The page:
Re: Free Markets Decentralized?

Yak Wax (
Tue, 17 Mar 1998 13:37:48 -0800 (PST)

Ian Goddard wrote:

> > 'Government' is defined by the people - even the
> > most totalitarian of governments was and is
> > defined by the people. Free-market Capitalism
> > is 'dynamic centralism' - although the point(s)
> > of control may change far more quickly than
> > other centralist systems, they still exist. If
> > you were to take a single moment in time of an
> > FMC system, you would clearly see the consumer
> > majority gathered around the supplier minority.

> IAN: A skillful answer, but not an accurate
> answer. Yes, suppliers are fewer than consumers,
> however, the paradigm you posit of a "consumer
> majority gathered around the supplier minority"
> avoids the fact I highlighted, that consumer de-
> mand controls who those suppliers are and what
> it is they are doing. Therefore, while "central"
> implies "control of the many by the few,"
> consumer-demand implies exactly the opposite,
> which is control of the few (suppliers) by the
> many (consumers). So your paradigm collapses.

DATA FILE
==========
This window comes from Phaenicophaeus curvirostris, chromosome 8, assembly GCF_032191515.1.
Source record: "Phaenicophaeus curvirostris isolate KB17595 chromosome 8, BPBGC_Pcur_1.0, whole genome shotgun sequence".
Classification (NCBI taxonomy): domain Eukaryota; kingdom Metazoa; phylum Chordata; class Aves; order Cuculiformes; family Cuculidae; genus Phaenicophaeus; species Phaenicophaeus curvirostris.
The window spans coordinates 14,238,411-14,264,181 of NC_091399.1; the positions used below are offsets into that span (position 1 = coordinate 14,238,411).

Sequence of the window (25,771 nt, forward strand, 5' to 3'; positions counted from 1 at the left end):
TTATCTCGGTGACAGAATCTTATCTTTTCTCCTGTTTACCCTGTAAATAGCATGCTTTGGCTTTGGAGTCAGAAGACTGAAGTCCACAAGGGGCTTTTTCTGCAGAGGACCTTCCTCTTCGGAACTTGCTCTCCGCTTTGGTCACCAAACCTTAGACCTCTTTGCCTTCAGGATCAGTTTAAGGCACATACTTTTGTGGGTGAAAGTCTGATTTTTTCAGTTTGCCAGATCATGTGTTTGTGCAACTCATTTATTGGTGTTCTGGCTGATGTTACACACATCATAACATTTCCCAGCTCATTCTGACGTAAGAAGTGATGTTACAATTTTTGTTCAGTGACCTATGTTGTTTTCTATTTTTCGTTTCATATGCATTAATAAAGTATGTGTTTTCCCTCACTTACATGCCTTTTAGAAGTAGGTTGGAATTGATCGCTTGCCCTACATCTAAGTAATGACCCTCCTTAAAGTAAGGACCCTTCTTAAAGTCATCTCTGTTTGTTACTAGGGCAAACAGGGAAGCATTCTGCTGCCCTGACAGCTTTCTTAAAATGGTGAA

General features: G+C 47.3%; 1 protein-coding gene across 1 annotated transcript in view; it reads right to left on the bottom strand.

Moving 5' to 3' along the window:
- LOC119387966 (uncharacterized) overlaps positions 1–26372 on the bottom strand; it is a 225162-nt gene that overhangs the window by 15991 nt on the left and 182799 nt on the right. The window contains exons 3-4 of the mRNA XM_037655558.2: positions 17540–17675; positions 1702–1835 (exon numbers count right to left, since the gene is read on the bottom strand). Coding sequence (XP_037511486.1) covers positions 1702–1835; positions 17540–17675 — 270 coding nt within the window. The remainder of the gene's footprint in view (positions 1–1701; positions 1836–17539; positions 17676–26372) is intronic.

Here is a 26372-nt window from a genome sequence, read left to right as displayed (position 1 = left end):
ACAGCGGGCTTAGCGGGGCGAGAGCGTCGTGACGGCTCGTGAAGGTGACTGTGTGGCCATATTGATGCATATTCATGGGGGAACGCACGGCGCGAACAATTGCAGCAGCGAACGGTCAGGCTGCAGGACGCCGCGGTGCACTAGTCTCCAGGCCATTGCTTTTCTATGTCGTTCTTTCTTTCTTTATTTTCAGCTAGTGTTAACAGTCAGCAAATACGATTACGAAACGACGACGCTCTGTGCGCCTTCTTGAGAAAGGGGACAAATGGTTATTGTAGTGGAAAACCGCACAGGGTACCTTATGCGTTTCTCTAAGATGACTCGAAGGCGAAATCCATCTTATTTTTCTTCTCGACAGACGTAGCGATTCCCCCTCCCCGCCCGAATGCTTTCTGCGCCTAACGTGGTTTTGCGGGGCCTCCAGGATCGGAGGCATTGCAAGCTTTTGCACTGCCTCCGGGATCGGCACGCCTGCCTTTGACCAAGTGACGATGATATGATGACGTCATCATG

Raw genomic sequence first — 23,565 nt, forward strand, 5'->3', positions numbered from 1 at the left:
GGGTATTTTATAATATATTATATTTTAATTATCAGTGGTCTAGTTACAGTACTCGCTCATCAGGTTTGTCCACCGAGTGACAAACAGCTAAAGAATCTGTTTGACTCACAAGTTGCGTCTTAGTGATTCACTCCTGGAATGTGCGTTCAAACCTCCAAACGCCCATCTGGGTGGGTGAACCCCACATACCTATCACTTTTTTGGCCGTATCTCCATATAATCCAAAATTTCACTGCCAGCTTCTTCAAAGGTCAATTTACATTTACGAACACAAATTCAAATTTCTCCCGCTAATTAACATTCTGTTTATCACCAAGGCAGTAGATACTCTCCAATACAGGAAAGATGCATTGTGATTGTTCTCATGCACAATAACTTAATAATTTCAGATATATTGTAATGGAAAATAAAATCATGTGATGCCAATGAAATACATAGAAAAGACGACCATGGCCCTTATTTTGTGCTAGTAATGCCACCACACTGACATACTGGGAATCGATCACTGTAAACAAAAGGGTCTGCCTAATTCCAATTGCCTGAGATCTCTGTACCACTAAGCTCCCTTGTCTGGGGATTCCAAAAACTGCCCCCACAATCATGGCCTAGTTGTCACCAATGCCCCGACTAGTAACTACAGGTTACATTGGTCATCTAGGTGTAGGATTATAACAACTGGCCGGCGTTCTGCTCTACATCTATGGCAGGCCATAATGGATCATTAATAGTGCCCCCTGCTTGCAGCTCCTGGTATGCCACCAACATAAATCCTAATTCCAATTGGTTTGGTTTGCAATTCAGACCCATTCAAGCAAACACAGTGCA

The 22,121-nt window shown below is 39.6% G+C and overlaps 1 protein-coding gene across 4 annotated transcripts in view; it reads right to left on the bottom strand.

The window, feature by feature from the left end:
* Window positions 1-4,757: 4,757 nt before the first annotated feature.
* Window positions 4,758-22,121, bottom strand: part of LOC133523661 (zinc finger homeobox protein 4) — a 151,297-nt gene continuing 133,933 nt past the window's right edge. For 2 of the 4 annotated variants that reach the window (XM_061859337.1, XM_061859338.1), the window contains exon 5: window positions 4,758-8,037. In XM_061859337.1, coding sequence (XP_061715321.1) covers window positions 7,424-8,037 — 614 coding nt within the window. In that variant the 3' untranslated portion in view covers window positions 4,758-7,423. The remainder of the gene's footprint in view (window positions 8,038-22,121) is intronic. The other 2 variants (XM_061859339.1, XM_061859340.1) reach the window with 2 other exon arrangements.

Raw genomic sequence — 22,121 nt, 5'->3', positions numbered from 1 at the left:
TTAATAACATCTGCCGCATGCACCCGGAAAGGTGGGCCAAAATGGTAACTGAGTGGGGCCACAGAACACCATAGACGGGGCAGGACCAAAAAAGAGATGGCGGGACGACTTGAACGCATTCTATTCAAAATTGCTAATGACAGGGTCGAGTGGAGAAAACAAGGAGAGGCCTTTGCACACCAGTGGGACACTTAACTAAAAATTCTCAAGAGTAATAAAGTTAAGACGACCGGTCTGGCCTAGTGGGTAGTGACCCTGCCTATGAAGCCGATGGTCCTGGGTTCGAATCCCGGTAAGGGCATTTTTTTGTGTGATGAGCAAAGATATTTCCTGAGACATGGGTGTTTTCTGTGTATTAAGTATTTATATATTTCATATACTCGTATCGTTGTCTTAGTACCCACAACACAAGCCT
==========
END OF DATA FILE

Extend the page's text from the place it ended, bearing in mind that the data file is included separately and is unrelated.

> Free-market capitalism is true decentralization.

Consumer/citizen/subject feedback is also 'many to few.' Central does
not have to mean "control of many by the few" it can be any 'many to
few' relationship (i.e. control of few by the many.) If you disagree
with this then you own paradigm collapses, as a government cannot
exist unless it responds to the demand of the people (even if that
response means tear gas.) By your definition a government is "true
decentralisation" so the term "centralised" has no meaning. You now
have two choices - stop using the term or change you definition of it.

Free-market capitalism is not true decentralisation.

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